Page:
Ni Hao, Kai-Lan: New Year's Celebration
What parents need to know
Parents Need to Know
Parents need to know that this incredibly well-made preschool game is both entertaining and educational. Players are made to feel as if they are truly taking part in both the preparation for and celebration of a Chinese New Year festival. Children over six will likely find the game far too easy, but for the intended audience or preschoolers or kindergartners, Ni Hao, Kai-Lan: New Year's Celebration is perfectly set up.
What kids can learn
- cultural understanding
- identifying emotions
- moving beyond obstacles
- respecting other viewpoints
Engagement, Approach, Support
What's it about?
In Ni Hao, Kai-Lan: New Year's Celebration, Kai-Lan, the young Chinese-American heroine of her own Nick Jr. animated series, helps her friends and grandfather prepare for a Chinese New Year festival. They go through every step of the holiday. Preparation involves such activities as shopping for food, preparing traditional dishes, coloring and cutting out paper lanterns, and practicing a song with a band (which they later perform). When the celebration begins, they take part in a dragon boat race, a parade in which they carry floats, a dance, and a fireworks show. They even help clean up afterward.
Is it any good?
Ni Hao, Kai-Lan: New Year's Celebration is one of the best DS games created for preschoolers. The dawn-to-night format, which begins with Kai-Lan waking her friends and ends with her washing dishes (which is actually fun), is genius. Not only does it make kids feel like they're really taking part in this marvelous cultural celebration, it also spices up the gameplay with a lot of variety. Helping the grandfather shop for ingredients is a sort of I Spy game, while helping him prepare the meals calls for Cooking Mama-style gameplay. The fireworks display involves tracing shapes with the stylus, while rowing in the dragon boat race becomes a rhythm game. It's all super-easy, but as the average Kai-Lan fan is still learning the alphabet, that's exactly how it should be.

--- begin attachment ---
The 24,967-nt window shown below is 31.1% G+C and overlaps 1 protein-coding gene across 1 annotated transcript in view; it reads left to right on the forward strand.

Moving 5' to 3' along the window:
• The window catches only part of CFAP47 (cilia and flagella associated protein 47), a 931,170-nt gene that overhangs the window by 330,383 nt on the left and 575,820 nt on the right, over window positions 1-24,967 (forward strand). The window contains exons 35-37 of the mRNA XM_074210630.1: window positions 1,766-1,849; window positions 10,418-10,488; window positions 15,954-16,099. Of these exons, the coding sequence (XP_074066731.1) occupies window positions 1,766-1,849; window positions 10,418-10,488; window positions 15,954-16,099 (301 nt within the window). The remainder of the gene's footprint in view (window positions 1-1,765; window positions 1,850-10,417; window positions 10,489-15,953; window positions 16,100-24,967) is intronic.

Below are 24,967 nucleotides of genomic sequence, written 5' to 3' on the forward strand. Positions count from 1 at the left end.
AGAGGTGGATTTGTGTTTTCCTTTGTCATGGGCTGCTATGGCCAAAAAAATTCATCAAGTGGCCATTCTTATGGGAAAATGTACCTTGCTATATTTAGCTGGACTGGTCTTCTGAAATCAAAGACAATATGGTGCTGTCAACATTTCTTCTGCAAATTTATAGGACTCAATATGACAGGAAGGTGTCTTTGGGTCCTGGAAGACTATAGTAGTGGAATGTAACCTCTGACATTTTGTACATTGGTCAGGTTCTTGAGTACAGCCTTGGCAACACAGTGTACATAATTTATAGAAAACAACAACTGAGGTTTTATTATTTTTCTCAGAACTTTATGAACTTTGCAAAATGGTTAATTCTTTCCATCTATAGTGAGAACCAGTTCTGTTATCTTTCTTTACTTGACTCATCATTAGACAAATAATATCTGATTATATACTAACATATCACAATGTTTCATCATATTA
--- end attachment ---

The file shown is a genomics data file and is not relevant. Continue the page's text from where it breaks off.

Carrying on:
Families can talk about...
Families can talk about the benefits of learning about other cultures. What other cultures are your children interested in? Is there a holiday that your family does not celebrate that your kids would like to learn more about? Do you think is it important to be in touch with ones cultural roots?
Parents can also discuss the importance of emotional intelligence. How can you tell when a person is happy, sad, or angry? How can or should you alter your behavior to accommodate the emotional state of another person?